Tag Archives: North Korea

CNN Praises Kim Jong Un’s Sister At The Winter Olympics And Ignores Both True Heroes and Reality In The Process, by Jon Hall

The US mainstream’s media long love affair with totalitarian dictators (it stretches back to at least Stalin) and dictatorships continues. From Jon Hall at fmshooter.com:

Over the weekend, CNN turned heads in their direction yet again – this time after praising none other than Kim Jong Un’s sister.

Somehow, this isn’t a parody.

CNN’s article opens with a cringe-inducing reference to “diplomacy”which would be funny if it weren’t so sad…

If “diplomatic dance” were an event at the Winter Olympics, Kim Jong Un’s younger sister [Kim Yo Jong] would be favored to win gold…

Nothing about North Korea is diplomatic, lest they forgot the fact that it’s run by a dictator. The only off-hand mention they make to Kim Jong Un’s totalitarian regime is near the beginning of the piece:

But as North Korea’s brutal dictator, Kim’s brother has ruled with an iron fist since coming to power, operating Nazi-style prison camps, repressing political opposition and even executing senior officers and his own family members in an effort to consolidate power.

Otherwise, CNN’s article is a literal puff piece for North Korea’s regime. It chronicles Kim Yo Jong’s rise to power in the North Korean government as if it’s something to be proud of and even compares her to Ivanka Trump. 

Yep, because that’s a totally apt comparison!

If CNN is so hungry for comparisons, let’s dive right in…

For instance, let’s recollect the time they nearly doxxed someone’s anonymous identity for daring to post a humorous gif online… As I reported in July of 2017:

Purportedly – according to Fraud News Network (or CNN) – Reddit user, “HanAssholeSolo” posted the WWE Trump/CNN gif to The_Donald subreddit. Therefore, because he spread this heinous and destestable gif; doxxing him is justifiable. Wait, he apologized and showed remorse for his actions. CNN won’t identify him but “reserves the right to publish his identity should any of that change.”

The definition of blackmail is as follows:

“The use of threats or the manipulation of someone’s feelings to force them to do something.”

The infamous gif in question.

To continue reading: CNN Praises Kim Jong Un’s Sister At The Winter Olympics And Ignores Both True Heroes and Reality In The Process

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Make Sports, Not War, by Eric Margolis

Mike Pence reportedly refused to stand when South and North Korean athletes marched jointly into the Olympic Stadium. If that’s true, both Pence and American foreign policy look like spoiled brats, upset because they’re not the center of attention. From Eric Margolis at lewrockwell.com:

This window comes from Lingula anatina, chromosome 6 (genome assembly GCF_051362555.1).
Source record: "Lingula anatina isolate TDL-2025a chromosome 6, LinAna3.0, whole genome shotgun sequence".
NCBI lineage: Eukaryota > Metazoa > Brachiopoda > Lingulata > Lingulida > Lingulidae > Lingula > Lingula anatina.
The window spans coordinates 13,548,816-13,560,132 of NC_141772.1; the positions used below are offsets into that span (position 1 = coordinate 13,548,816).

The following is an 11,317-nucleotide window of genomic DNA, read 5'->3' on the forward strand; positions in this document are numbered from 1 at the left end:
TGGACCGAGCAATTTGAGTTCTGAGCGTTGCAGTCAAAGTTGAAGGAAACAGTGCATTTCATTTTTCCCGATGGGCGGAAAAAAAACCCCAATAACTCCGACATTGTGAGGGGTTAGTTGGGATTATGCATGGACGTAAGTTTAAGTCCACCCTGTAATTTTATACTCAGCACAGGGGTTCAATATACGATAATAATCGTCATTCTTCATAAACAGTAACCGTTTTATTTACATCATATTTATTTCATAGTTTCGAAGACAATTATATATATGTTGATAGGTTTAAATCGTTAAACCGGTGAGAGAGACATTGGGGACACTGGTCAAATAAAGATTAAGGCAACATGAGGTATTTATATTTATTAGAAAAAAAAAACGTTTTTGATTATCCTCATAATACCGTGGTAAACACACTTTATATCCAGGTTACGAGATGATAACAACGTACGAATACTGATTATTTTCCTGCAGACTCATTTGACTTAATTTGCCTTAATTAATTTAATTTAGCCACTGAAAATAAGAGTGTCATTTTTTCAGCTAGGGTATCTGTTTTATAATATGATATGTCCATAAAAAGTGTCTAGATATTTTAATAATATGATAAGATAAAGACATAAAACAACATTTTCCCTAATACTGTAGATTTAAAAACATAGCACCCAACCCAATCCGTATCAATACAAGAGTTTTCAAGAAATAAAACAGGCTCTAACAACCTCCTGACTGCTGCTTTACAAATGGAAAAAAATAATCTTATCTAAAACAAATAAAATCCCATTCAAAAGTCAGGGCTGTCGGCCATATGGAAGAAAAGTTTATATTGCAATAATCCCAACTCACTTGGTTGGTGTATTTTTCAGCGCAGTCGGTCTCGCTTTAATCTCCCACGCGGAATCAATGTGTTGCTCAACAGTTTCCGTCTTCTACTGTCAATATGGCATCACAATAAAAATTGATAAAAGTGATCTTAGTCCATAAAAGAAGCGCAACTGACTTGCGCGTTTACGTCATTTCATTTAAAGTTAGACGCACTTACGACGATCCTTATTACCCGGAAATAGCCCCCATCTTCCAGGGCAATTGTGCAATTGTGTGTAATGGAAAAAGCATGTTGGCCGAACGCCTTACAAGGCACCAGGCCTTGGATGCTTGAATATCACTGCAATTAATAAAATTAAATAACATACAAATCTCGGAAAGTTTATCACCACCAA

Considering that a nuclear conflict over North Korea appeared imminent in recent weeks, the winter Olympics at Pyeongchang, South Korea, is a most welcome distraction – and might even deter a major war on the peninsula.

The highlight of the games was the arrival of Kim Yo-jong, the younger sister of North Korea’s ruler, Kim Jong-un. This was the first time a member of North Korea’s ruling Kim dynasty had come to South Korea. Her handshake with South Korea’s president, Moon Jae-in was a historic and welcome moment.

So too the planned joint marches by North and South Korean athletes under a new reunification flag.  For all Koreans, this was a deeply emotional and inspiring ceremony.

But not for US Vice President Mike Pence, who was sent by Trump to give the Olympics the evil eye.  He even refused to stand for the joint marchers in a surly act that spoke volumes about his role.  Whether he meets President Moon or Kim Yo-jong remains to be seen. Even a cup of tea between Pence and Kim could end all the crazy talk about nuclear war. Does anyone in Washington know that North Korea lies between China and Russia?

All this drama is happening as the Trump White House is advocating giving North Korea a `bloody nose.’  Meaning a massive bombing campaign that could very likely include nuclear weapons.  Trump, who received a reported five exemptions from military service because of a little bone spur in his foot, revels in military affairs and thinks a ‘bloody nose’ will warn Kim Jong-un to be good. Trump is planning a big military parade at which he will take the salute.

This writer went through US Army basic and advanced infantry training with a broken bone in my foot, and has no sympathy with the president’s militaristic pretensions.

To continue reading: Make Sports, Not War

Our Enemy, Ourselves, by William J. Astore

The US has 800 military bases in 172 countries, and 291,000 personnel deployed in 183 countries. Surely each and every one of those bases and personnel are completely necessary for the defense of America. Actually, we’re long past the point when the US military’s mission was confined to defending America. From William J. Astore at tomdispatch.com:

Ten Commonsense Suggestions for Making Peace, Not War

Whether the rationale is the need to wage a war on terror involving 76 countries or renewed preparations for a struggle against peer competitors Russia and China (as Defense Secretary James Mattis suggested recently while introducing America’s new National Defense Strategy), the U.S. military is engaged globally.  A network of 800 military bases spread across 172 countries helps enable its wars and interventions.  By the count of the Pentagon, at the end of the last fiscal year about 291,000 personnel (including reserves and Department of Defense civilians) were deployed in 183 countries worldwide, which is the functional definition of a military uncontained.  Lady Liberty may temporarily close when the U.S. government grinds to a halt, but the country’s foreign military commitments, especially its wars, just keep humming along.